============  =============================================================

Not specifying this option is equivalent to "tsx_async_abort=full". For
processors that are affected by both TAA and MDS, specifying just
"tsx_async_abort=off" without an accompanying "mds=off" will have no
effect as the same mitigation is used for both vulnerabilities.

The kernel command line also allows to control the TSX feature using the
parameter "tsx=" on CPUs which support TSX control. MSR_IA32_TSX_CTRL is used
to control the TSX feature and the enumeration of the TSX feature bits (RTM
and HLE) in CPUID.

The valid options are:

  ============  =============================================================
  off		Disables TSX on the system.

                Note that this option takes effect only on newer CPUs which are
                not vulnerable to MDS, i.e., have MSR_IA32_ARCH_CAPABILITIES.MDS_NO=1
                and which get the new IA32_TSX_CTRL MSR through a microcode
                update. This new MSR allows for the reliable deactivation of
                the TSX functionality.

  on		Enables TSX.

                Although there are mitigations for all known security
                vulnerabilities, TSX has been known to be an accelerator for
                several previous speculation-related CVEs, and so there may be
                unknown security risks associated with leaving it enabled.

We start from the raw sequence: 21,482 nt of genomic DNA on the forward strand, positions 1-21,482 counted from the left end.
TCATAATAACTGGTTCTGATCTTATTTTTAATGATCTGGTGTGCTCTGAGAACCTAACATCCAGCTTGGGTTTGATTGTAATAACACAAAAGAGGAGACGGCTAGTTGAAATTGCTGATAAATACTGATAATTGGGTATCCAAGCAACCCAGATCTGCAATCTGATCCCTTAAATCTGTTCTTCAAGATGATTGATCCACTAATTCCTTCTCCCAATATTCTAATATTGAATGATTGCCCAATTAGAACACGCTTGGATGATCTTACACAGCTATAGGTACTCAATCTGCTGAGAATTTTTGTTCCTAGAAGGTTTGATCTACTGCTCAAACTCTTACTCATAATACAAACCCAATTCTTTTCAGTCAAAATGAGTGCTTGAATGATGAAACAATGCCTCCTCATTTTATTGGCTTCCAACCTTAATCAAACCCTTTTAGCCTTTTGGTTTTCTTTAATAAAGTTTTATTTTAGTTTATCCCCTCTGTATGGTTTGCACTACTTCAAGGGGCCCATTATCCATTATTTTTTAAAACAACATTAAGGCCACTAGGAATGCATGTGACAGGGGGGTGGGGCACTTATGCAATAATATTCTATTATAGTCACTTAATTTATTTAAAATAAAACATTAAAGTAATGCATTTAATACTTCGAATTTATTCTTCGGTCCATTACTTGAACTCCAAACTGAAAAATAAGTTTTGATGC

auto		Disables TSX if X86_BUG_TAA is present, otherwise enables TSX
                on the system.
  ============  =============================================================

Not specifying this option is equivalent to "tsx=off".

The following combinations of the "tsx_async_abort" and "tsx" are possible. For
affected platforms tsx=auto is equivalent to tsx=off and the result will be:

  =========  ==========================   =========================================
  tsx=on     tsx_async_abort=full         The system will use VERW to clear CPU
                                          buffers. Cross-thread attacks are still
					  possible on SMT machines.
  tsx=on     tsx_async_abort=full,nosmt   As above, cross-thread attacks on SMT
                                          mitigated.
  tsx=on     tsx_async_abort=off          The system is vulnerable.
  tsx=off    tsx_async_abort=full         TSX might be disabled if microcode
                                          provides a TSX control MSR. If so,